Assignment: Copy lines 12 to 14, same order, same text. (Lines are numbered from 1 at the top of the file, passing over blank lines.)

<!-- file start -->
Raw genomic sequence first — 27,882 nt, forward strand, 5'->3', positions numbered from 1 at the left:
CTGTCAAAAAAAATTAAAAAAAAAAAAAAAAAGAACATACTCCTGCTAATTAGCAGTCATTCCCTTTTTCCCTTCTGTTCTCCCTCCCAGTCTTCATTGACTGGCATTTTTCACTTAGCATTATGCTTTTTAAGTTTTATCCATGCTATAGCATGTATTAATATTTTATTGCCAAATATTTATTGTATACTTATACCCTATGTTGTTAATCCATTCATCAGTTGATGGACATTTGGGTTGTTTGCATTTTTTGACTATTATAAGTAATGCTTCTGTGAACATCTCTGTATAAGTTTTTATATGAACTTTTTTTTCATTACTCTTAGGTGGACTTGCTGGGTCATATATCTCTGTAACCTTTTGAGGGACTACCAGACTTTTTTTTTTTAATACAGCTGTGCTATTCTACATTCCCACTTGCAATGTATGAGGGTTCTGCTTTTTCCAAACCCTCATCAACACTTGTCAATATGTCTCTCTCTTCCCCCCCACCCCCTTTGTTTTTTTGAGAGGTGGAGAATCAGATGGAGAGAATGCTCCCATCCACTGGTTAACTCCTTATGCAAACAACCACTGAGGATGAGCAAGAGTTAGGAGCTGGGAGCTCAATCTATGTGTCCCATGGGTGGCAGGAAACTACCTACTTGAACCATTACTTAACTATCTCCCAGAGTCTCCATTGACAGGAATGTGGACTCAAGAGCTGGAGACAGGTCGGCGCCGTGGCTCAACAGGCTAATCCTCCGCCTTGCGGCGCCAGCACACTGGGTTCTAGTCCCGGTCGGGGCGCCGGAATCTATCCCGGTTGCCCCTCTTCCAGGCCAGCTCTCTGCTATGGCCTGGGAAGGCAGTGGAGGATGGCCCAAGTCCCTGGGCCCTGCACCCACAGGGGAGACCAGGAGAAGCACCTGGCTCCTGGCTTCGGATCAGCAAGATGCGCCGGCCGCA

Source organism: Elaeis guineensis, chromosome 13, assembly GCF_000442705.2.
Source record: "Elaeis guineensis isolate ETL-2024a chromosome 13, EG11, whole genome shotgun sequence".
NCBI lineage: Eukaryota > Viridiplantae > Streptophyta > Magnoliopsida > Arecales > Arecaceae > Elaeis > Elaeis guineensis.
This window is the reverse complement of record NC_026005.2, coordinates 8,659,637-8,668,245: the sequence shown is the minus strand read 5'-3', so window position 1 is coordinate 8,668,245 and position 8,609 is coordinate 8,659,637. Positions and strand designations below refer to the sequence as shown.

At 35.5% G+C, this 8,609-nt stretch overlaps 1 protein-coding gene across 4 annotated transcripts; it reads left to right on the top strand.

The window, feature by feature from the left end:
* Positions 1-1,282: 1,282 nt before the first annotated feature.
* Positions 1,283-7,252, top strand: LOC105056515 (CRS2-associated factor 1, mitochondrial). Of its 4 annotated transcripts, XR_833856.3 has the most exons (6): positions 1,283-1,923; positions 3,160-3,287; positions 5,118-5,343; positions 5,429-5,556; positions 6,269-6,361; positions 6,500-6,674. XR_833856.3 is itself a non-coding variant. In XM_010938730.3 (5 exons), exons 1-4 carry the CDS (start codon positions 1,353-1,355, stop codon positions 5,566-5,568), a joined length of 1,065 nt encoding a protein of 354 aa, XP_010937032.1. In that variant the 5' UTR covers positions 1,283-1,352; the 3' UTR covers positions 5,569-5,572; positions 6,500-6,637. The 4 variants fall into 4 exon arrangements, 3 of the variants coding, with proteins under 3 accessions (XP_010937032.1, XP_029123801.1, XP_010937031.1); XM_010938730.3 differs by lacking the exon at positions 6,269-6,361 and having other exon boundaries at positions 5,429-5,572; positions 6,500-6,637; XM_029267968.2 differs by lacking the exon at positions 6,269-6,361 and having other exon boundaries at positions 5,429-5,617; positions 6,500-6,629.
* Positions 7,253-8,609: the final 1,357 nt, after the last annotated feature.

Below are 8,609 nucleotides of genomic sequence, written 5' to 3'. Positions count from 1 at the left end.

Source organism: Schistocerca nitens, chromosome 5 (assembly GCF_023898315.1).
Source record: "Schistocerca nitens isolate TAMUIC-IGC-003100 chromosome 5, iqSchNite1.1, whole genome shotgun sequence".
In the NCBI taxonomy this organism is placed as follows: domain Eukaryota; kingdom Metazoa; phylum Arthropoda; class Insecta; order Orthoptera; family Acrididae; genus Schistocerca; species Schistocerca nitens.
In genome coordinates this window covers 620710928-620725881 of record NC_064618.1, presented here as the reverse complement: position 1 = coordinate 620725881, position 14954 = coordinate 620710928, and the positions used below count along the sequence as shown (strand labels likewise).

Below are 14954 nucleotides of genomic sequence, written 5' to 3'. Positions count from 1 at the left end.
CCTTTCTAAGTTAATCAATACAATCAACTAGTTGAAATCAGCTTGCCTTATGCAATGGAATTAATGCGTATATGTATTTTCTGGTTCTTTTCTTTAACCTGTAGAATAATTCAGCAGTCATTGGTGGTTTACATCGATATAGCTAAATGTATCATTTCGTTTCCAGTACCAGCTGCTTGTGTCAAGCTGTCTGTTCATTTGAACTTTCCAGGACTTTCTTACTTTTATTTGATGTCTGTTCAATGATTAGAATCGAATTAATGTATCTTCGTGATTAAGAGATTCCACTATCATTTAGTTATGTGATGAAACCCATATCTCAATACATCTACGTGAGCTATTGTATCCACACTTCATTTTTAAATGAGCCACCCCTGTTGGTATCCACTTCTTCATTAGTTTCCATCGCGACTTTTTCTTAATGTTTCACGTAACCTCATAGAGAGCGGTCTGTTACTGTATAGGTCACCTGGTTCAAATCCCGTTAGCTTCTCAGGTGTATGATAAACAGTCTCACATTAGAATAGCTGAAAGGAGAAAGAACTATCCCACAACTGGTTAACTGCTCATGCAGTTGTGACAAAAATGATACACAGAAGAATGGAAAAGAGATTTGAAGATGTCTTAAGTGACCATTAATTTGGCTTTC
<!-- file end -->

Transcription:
Below are 8,609 nucleotides of genomic sequence, written 5' to 3'. Positions count from 1 at the left end.

Source organism: Schistocerca nitens, chromosome 5 (assembly GCF_023898315.1).
Source record: "Schistocerca nitens isolate TAMUIC-IGC-003100 chromosome 5, iqSchNite1.1, whole genome shotgun sequence".